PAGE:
Print Resolution Explained
Digital Scaling & Resolution
Resolution is the measurement of the output quality of an image, usually in terms of pixels, dots, or lines per inch. A digital image is made up of many small squares of color called Pixels (short for Picture Element). The number of pixels across the width and height of the image is called resolution. An image with 640 pixels wide and 480 pixels high has a resolution of 640 x 480. The more pixels in the image file, the higher the resolution.
When it’s time to print, specify what resolution you want to print the image. Pixus uses the most advanced equipment available to produce vibrant graphics from digital files. In order to produce a “Photo Quality” print, 100 ppi (pixels per inch) must be used. Smaller resolution files can be printed, but less than optimum results will be achieved.
How do you determine whether the Size and PPI of your photo are adequate for a large graphic reproduction?
Determine the desired resolution before taking or purchasing a photo and consider the final output. Pixus needs 100 DPI (Dots Per Inch) to get a photo quality print. View the example on the right. You are designing a 22″ x 28″ poster and you want your image to be 22″ wide. The photograph you’re using is 5.5″ x 7″.
First enlarge the photo 400% to have a large enough background and check the resolution by opening your original photo in Photoshop or another photo program. Many programs offer different approaches to resolution, so it’s important to refer to your user manual for specific instructions. In PhotoShop, go to Image>file size (figure 1) and the size and resolution or pixels per inch will be displayed. If your photo is 400 ppi or larger, it’s ready to be enlarged and used as the background. Next, rescan the original or retake the digital photo at this larger size if the photo is less than 400 ppi.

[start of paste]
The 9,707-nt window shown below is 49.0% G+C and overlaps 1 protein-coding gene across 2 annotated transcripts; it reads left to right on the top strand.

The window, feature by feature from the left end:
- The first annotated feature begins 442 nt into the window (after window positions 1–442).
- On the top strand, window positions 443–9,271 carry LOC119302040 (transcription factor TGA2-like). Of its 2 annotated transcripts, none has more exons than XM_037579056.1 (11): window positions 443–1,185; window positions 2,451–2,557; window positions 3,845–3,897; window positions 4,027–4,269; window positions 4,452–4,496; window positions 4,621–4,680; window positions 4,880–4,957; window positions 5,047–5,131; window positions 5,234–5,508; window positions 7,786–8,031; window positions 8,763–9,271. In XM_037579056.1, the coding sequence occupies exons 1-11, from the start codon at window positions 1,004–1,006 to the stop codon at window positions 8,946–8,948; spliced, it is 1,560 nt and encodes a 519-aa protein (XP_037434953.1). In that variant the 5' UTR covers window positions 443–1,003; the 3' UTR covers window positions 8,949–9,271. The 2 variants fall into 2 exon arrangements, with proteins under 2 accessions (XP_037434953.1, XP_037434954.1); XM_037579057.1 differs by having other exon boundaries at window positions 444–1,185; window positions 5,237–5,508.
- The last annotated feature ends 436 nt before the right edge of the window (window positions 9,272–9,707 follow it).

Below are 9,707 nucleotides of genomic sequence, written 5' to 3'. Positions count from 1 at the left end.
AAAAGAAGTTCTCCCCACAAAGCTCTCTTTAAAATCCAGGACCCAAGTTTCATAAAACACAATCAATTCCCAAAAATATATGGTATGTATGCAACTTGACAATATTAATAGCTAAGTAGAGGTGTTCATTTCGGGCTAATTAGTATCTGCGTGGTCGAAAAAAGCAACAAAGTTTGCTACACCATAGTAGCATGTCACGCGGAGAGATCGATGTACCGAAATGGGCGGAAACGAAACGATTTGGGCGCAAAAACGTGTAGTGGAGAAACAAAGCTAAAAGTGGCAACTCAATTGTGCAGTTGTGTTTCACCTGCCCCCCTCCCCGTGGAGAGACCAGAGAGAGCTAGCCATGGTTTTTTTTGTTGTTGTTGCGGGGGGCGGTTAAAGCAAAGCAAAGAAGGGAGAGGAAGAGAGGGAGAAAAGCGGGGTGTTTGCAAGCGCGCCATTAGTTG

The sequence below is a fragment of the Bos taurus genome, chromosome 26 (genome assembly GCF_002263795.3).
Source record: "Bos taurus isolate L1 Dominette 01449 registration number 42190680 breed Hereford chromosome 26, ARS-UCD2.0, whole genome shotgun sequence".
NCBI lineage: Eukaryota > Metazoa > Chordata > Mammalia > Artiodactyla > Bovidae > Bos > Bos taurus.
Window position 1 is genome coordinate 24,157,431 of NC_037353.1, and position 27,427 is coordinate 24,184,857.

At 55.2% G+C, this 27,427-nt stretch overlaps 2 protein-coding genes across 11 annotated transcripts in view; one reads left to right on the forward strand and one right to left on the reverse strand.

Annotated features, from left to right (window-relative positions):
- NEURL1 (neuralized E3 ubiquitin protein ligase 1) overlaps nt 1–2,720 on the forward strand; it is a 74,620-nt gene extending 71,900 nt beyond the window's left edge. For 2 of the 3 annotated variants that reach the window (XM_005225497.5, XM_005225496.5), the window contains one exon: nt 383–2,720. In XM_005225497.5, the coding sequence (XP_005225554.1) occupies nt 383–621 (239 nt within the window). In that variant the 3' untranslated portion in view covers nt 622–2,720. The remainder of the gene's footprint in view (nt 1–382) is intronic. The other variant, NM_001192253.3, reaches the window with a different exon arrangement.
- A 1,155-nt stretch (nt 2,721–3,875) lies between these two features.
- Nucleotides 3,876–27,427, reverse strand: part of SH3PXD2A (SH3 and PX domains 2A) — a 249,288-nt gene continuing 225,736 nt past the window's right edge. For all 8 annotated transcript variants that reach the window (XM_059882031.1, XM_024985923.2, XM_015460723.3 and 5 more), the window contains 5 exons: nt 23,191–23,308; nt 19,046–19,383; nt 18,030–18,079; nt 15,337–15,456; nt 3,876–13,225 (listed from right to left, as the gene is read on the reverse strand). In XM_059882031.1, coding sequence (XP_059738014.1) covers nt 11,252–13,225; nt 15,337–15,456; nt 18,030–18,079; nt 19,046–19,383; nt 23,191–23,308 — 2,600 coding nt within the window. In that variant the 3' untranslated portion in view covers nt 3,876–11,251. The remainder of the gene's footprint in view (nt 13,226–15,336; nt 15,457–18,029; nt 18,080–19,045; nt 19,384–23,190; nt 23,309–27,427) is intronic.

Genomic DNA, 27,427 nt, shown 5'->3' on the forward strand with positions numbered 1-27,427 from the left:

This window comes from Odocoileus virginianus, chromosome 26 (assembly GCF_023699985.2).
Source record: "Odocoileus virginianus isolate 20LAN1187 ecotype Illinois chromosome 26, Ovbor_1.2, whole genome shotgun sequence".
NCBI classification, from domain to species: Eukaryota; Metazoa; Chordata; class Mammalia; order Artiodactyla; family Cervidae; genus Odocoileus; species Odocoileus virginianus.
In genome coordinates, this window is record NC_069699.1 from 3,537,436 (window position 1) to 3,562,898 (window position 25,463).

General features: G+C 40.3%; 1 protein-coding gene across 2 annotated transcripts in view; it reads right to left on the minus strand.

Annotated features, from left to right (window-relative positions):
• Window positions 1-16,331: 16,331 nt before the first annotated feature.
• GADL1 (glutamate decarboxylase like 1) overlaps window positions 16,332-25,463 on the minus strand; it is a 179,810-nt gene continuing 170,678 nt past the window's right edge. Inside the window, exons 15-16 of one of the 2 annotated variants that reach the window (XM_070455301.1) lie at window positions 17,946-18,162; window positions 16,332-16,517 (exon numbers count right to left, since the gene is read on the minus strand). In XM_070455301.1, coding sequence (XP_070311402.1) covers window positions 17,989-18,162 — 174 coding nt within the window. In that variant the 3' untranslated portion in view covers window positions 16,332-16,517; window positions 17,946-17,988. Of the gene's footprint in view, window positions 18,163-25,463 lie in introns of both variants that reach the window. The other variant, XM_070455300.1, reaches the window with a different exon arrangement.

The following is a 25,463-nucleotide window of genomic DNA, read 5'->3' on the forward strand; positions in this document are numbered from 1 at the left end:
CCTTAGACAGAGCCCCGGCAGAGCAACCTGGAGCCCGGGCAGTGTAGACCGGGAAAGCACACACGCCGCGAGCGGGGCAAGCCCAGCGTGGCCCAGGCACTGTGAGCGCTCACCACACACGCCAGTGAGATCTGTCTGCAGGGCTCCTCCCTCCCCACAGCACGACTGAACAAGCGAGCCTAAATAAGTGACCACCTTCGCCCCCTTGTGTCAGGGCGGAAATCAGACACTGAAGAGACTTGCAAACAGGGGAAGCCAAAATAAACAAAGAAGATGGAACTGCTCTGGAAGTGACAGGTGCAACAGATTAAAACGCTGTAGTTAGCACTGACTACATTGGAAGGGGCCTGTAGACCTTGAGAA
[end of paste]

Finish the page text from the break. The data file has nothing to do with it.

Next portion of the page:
Example: Original photo size is 5.5″ x 7″ at 72 ppi. Required photo size is 22″ x 28″ at 100 ppi.
5.5″ x 7″ enlarged by 4 equals a 22″ x 28″ which is a standard sized poster. The photo should now be enlarged 400% and have 400 ppi to allow enlargement of the photo without losing resolution. Since the original is only 72 ppi, these calculations tell us a higher resolution photo should be used as the background.
Tip: Once the artwork becomes electronic, it cannot be enlarged without the loss of quality. For the best quality image prints, begin with a higher resolution photograph when designing your project. Your image can always be resized when the project is finalized.
Resolution: Sample Images
Notice the PPI when looking at these examples. When the PPI is decreased, the quality of the photo is decreased in the image’s edges and overall clarity.
Vector vs. Raster
Have you ever wondered about the difference between bitmaps and vector graphics? Bitmaps, also known as raster images, are pixels in a grid. Each pixel contains tiny dots of color and when combined, make up the picture you see on your screen. Vector graphics are composed of scalable objects such as lines and curves. These are defined mathematically to ensure a high quality result no matter the amount of scaling. (Scaling is the enlarging or reducing of size.) Vector graphics are easily modified and are not affected by scaling. Vector graphics are commonly created in Adobe Illustrator and converting vector graphics to raster images is quite simple.
Raster images are produced with the use of digital image capture devices such as, digital scanners, digital cameras or pixel editing programs like Adobe Photoshop. Raster images are comprised of grids in digital picture elements and better known as pixels. Pixels are described as squares or rectangular shapes in black, white, gray or color. Converting raster files to vector can be difficult and often not possible due to the impact of scaling.
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